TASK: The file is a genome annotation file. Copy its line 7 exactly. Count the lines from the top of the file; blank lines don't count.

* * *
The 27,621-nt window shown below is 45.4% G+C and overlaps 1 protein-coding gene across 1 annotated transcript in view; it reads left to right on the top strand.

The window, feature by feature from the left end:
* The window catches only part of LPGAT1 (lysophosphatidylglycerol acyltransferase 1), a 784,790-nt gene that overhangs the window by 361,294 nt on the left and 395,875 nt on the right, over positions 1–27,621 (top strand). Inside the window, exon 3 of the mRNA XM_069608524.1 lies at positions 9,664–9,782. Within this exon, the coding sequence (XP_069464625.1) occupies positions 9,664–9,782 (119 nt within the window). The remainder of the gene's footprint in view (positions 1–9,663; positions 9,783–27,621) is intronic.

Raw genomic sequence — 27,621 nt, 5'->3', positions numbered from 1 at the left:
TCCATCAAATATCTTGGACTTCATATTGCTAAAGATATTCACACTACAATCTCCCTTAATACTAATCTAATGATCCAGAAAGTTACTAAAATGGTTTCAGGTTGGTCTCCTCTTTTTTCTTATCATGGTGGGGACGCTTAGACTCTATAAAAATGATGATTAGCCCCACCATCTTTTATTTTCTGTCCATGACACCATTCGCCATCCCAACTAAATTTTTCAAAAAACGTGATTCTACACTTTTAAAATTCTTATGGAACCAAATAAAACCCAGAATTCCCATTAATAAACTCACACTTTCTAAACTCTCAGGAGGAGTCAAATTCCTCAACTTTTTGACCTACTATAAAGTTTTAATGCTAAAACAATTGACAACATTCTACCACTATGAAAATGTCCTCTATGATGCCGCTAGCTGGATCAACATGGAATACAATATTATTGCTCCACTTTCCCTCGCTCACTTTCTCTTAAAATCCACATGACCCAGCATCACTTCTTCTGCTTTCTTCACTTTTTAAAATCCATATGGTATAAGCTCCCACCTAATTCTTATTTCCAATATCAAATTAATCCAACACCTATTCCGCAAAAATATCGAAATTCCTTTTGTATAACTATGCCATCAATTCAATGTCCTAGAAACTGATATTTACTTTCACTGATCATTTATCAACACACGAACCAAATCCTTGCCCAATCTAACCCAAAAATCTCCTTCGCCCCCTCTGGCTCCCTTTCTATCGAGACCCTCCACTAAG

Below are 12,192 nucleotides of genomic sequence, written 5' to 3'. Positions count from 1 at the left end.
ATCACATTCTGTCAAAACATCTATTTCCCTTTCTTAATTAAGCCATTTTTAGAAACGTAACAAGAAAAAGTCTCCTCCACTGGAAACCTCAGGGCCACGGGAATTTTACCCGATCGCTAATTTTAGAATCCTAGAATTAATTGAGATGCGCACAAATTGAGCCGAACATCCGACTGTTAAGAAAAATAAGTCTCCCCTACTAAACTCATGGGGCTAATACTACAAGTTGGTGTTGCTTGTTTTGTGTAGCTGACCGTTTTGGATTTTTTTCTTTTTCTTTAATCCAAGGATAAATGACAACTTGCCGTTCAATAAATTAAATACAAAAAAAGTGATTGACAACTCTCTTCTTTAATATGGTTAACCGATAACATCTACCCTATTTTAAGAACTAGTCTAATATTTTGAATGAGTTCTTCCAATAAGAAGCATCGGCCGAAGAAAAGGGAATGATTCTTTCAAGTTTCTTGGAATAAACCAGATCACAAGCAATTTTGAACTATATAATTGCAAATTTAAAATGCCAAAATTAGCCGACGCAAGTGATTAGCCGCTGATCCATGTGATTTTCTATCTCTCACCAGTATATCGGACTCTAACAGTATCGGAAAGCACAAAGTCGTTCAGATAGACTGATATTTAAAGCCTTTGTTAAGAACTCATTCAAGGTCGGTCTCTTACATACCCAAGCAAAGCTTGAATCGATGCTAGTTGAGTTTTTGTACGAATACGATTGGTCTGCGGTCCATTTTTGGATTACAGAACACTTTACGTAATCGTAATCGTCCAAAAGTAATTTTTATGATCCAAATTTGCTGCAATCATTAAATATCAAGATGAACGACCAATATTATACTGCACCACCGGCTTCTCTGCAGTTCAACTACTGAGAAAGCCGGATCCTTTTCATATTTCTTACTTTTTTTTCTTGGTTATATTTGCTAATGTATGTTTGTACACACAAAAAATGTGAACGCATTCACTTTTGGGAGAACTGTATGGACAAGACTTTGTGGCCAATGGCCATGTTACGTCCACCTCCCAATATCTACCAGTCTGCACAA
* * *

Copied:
ATCACATTCTGTCAAAACATCTATTTCCCTTTCTTAATTAAGCCATTTTTAGAAACGTAACAAGAAAAAGTCTCCTCCACTGGAAACCTCAGGGCCACGGGAATTTTACCCGATCGCTAATTTTAGAATCCTAGAATTAATTGAGATGCGCACAAATTGAGCCGAACATCCGACTGTTAAGAAAAATAAGTCTCCCCTACTAAACTCATGGGGCTAATACTACAAGTTGGTGTTGCTTGTTTTGTGTAGCTGACCGTTTTGGATTTTTTTCTTTTTCTTTAATCCAAGGATAAATGACAACTTGCCGTTCAATAAATTAAATACAAAAAAAGTGATTGACAACTCTCTTCTTTAATATGGTTAACCGATAACATCTACCCTATTTTAAGAACTAGTCTAATATTTTGAATGAGTTCTTCCAATAAGAAGCATCGGCCGAAGAAAAGGGAATGATTCTTTCAAGTTTCTTGGAATAAACCAGATCACAAGCAATTTTGAACTATATAATTGCAAATTTAAAATGCCAAAATTAGCCGACGCAAGTGATTAGCCGCTGATCCATGTGATTTTCTATCTCTCACCAGTATATCGGACTCTAACAGTATCGGAAAGCACAAAGTCGTTCAGATAGACTGATATTTAAAGCCTTTGTTAAGAACTCATTCAAGGTCGGTCTCTTACATACCCAAGCAAAGCTTGAATCGATGCTAGTTGAGTTTTTGTACGAATACGATTGGTCTGCGGTCCATTTTTGGATTACAGAACACTTTACGTAATCGTAATCGTCCAAAAGTAATTTTTATGATCCAAATTTGCTGCAATCATTAAATATCAAGATGAACGACCAATATTATACTGCACCACCGGCTTCTCTGCAGTTCAACTACTGAGAAAGCCGGATCCTTTTCATATTTCTTACTTTTTTTTCTTGGTTATATTTGCTAATGTATGTTTGTACACACAAAAAATGTGAACGCATTCACTTTTGGGAGAACTGTATGGACAAGACTTTGTGGCCAATGGCCATGTTACGTCCACCTCCCAATATCTACCAGTCTGCACAA